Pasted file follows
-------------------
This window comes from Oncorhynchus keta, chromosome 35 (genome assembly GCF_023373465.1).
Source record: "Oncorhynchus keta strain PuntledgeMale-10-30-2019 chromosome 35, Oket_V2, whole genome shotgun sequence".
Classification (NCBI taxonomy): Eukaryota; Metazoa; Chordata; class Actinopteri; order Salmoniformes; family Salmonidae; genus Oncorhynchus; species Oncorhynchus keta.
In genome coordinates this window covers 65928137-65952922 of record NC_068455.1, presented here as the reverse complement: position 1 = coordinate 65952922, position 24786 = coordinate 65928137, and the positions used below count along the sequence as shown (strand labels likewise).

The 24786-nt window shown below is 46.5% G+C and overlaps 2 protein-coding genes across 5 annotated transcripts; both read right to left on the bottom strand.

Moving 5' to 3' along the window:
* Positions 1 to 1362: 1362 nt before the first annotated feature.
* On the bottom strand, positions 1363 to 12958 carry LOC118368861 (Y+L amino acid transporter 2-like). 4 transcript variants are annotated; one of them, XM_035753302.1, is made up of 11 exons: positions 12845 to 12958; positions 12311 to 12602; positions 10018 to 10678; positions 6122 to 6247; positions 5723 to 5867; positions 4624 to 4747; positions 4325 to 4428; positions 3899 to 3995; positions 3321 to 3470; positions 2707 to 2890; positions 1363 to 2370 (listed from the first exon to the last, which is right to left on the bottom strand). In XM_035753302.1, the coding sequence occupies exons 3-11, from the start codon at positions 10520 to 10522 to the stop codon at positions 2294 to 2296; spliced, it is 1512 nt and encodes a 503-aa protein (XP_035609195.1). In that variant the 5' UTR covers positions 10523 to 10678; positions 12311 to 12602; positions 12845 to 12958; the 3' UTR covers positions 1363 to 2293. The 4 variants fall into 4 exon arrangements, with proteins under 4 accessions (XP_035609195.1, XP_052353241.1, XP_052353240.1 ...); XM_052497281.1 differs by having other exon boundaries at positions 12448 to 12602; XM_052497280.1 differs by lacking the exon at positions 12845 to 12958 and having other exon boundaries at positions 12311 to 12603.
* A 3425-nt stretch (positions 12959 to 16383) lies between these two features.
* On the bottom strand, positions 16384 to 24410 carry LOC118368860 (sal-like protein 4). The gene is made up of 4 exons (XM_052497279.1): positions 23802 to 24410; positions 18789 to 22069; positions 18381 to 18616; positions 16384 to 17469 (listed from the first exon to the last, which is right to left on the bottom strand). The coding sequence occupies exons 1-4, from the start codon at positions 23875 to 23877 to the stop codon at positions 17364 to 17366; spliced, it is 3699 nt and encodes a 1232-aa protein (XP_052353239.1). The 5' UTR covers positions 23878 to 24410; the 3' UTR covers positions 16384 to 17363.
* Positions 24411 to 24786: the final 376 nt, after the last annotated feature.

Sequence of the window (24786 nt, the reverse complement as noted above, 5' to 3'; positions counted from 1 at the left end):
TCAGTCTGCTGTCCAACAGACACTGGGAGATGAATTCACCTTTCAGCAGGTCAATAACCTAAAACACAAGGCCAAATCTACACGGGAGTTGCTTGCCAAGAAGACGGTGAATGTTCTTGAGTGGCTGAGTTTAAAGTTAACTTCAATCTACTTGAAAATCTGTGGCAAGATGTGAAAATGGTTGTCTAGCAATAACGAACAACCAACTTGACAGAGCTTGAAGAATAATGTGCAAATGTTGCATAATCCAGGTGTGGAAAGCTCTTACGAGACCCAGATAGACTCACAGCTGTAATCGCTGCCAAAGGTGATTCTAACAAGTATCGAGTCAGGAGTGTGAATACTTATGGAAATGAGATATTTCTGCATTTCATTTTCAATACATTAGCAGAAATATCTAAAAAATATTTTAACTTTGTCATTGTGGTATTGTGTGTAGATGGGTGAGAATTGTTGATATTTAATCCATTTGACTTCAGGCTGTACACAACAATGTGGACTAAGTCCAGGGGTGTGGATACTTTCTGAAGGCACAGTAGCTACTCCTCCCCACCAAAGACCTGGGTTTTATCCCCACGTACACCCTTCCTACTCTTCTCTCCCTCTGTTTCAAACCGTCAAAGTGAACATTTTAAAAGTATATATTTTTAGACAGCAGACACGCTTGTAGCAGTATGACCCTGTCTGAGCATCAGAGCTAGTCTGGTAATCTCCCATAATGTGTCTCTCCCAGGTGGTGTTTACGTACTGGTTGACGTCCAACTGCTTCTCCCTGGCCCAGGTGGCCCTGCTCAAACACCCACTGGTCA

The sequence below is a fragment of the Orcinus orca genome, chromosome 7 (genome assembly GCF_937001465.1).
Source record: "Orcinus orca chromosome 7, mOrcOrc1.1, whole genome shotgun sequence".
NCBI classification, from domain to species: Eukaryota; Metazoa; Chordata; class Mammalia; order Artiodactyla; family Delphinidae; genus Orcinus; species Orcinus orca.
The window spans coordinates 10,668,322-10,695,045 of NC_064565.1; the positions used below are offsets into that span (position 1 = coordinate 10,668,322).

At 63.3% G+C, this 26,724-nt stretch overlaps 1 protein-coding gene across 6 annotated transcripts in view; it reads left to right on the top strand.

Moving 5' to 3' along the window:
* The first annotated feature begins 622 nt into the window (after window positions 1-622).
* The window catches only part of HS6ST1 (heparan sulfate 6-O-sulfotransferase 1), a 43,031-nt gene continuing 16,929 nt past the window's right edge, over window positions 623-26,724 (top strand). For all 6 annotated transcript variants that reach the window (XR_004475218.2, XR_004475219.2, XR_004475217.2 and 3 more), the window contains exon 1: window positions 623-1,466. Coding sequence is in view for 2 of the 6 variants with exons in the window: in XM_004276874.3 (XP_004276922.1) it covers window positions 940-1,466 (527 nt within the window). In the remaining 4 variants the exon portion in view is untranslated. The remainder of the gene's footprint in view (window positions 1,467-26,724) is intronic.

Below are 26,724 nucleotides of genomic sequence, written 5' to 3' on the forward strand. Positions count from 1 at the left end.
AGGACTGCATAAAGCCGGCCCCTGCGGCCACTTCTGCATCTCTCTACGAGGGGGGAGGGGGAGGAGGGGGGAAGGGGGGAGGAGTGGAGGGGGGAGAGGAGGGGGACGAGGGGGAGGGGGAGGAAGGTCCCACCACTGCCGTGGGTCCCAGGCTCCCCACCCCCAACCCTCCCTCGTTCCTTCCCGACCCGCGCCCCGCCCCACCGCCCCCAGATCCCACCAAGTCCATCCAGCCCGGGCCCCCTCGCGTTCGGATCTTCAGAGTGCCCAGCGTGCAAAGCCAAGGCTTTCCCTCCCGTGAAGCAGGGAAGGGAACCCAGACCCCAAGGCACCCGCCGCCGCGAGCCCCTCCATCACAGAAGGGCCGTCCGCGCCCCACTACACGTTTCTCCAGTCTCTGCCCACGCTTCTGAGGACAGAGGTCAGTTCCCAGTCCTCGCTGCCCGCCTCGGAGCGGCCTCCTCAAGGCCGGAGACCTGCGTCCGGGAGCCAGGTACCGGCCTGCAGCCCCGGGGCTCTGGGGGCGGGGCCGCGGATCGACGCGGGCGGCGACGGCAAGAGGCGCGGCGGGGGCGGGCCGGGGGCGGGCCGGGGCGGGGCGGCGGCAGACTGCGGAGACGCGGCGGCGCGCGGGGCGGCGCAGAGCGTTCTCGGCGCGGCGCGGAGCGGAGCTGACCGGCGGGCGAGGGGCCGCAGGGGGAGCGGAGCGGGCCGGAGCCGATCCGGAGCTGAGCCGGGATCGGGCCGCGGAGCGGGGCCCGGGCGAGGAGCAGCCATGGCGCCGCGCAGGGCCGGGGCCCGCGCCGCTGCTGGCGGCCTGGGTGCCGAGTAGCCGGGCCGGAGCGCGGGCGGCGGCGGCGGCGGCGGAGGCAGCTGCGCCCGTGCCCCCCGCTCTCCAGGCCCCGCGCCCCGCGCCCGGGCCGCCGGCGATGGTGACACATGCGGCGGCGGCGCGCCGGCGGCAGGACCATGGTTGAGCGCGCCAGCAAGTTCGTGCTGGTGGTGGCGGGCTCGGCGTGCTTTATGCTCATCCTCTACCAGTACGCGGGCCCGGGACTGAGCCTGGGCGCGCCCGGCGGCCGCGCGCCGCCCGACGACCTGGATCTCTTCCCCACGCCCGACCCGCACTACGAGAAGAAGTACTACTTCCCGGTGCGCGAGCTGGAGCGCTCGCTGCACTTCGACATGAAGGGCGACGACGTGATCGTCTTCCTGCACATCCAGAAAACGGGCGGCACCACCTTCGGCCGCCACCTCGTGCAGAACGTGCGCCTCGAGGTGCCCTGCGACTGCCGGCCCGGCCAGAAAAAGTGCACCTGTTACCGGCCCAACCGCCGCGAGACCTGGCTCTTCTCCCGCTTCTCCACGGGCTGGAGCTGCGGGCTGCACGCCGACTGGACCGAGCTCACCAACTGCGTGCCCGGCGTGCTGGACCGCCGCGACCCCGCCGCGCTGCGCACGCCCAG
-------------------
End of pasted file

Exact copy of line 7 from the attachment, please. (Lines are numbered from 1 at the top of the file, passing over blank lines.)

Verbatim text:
* Positions 1 to 1362: 1362 nt before the first annotated feature.